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PMarch 12, 2019

EDiS Company Celebrates Women In Construction: An Interview with DJ Lowe

We sat down with our own DJ Lowe to listen to her experiences and insights as Document Coordinator at EDiS Company. What have we learned, where do we see the construction industry heading, how can we empower and encourage more young women to enter this world of exciting opportunity?



Q.: What is your role at EDiS Company? What is the most challenging aspect of your role?

A.: My role at EDiS is the Document Coordinator, which involves working hand-in-hand with contractors, architects, Project Managers, Operations Managers, and everyone in between to process documents in a timely fashion. I am also the person who schedules and oversees our company’s outreach programs to local schools and colleges. I was offered this position 19 years ago while working at the New Castle County Courthouse as a Project Engineer. EDiS Company saw my ability to manage over 3,300 submittals simultaneously and knew I was right for this job.

The most challenging aspect of my role has to be EDiS Company’s signature CloseOut procedure which is all about perfectly accurate documentation and follow-up. My main goal is making our clients happy, and my background in forensic studies serves me well in that my attention to detail remains a cornerstone in achieving that goal. I continuously remind myself that behind every barrier I face, a powerful breakthrough is bound to follow.

Q.: How did you know construction was what you wanted to pursue as a career? What was your ‘Ah-ha’ moment? Who or what influenced you to pursue a career in construction?

A.: I didn’t find my ‘Ah-ha’ moment because it found me first. I believe that construction management has its own DNA, and if you want to build, create, and design, then embracing a career in this industry will come easily. I am analytical by nature and know, just like my experiences in forensic studies, examining the issues to determine the findings is equally applicable to the science of construction. I examined my greatest strengths – my curiosity, my attention to detail, and my drive for results – and came to the conclusion that these qualities align with the requirements of being successful in the construction management industry.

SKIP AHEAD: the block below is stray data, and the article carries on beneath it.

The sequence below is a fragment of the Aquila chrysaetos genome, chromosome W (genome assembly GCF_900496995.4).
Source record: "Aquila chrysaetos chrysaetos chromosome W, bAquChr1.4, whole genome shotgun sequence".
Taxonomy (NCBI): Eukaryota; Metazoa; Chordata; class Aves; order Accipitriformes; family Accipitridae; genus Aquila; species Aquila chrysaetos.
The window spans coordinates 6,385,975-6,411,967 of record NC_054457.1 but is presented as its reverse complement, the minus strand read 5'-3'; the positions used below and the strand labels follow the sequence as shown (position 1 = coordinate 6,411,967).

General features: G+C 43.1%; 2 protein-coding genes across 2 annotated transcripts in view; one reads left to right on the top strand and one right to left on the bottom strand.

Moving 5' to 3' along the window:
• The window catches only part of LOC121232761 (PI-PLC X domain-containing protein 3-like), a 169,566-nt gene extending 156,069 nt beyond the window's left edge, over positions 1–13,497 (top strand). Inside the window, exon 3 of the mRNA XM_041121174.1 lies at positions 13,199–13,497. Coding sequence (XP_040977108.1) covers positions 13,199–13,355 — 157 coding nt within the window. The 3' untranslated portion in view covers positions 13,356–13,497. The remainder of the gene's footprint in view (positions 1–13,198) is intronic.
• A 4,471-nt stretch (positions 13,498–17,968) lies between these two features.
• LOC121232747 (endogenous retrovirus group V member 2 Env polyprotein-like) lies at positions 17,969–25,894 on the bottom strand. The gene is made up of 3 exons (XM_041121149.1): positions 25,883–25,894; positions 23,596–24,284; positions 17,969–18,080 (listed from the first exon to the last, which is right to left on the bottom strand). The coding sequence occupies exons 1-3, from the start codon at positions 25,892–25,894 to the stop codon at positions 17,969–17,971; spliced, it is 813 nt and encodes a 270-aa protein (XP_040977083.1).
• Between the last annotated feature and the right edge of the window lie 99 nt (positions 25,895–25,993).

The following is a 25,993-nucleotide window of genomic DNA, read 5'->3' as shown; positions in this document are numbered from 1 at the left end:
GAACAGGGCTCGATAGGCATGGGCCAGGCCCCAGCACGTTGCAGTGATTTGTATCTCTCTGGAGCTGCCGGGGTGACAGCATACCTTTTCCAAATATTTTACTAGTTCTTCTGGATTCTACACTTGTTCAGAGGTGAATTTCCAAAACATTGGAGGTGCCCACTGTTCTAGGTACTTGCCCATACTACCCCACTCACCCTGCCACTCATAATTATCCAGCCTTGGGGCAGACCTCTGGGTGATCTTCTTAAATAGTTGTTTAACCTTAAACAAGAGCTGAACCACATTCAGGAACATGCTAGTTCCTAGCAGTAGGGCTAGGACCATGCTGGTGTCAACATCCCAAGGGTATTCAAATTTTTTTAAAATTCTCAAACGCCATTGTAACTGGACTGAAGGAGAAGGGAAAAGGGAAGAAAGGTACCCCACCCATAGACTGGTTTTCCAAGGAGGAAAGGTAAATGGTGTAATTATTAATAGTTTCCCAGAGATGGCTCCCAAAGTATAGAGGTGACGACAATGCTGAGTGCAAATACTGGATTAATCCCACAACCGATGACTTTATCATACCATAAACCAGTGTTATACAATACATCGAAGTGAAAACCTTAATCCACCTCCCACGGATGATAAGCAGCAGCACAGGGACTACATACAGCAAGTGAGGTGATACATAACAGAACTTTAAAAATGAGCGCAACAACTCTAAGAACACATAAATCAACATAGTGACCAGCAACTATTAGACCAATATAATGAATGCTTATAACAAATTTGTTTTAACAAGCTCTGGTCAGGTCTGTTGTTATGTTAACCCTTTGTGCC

Q.: How has the workplace culture changed since you began your career in construction and what changes would you like to see happen?

A.: The percentage of women entering and staying in the construction industry is growing in this country because this sector is facing a shortage of labor. The changes I see happening are a product of companies like EDiS investing in the younger generation of workers and that generation is much more diverse than years before. I am overjoyed to see equal opportunities being extended to more minorities, genders and ages because it was less so when I first entered the job market. One aspect I would like to see change is for young people to give project management a chance early on and to invest themselves in securing a good education that will put them on that trajectory. The tools are all available, but it is up to you to pick them up and chisel out your future.

Q.: What is a key resource for someone who is interested in a career in STEM, or more specifically, construction? What organizations, websites, or opportunities empower women entering this career and how can young women use these to their advantage?

A.: Learn how to become a leader. Go to seminars and meetings. Take the initiative in your life or someone else will. I was fortunate in knowing what I wanted to pursue in my career early on and I am glad I followed through with it because I cannot imagine myself elsewhere. As far as organizations go, try the National Association for Women in Construction (NAWIC) and read online or print publications like Equal Opportunity and Woman Engineer.

Q.: What advice do you wish you had going into a career in construction? What would you tell a young woman just entering undergrad as a STEM major?

A.: Find your tools and use them. Knowing how to track an opportunity and then follow up with contacts would have ensured that I had the most reliable knowledge to act upon. Keeping an updated list of your contacts and checking in with them will go a long way in serving your success, no matter what industry you end up in, and will teach you about the opportunities available if you pursue them earnestly.

Locate a mentor and learn everything you can from them. When you have everything to take in, just remember that no question is too small or dumb. It is very important to keep that in mind because you need all the help you can get when starting out and asking questions will help you determine your success on all future endeavors. Thinking back on what inspires me to put my everything into my work, I look to all the friends and colleagues who helped me get to where I am today. We cannot build buildings by ourselves. We have to work together.

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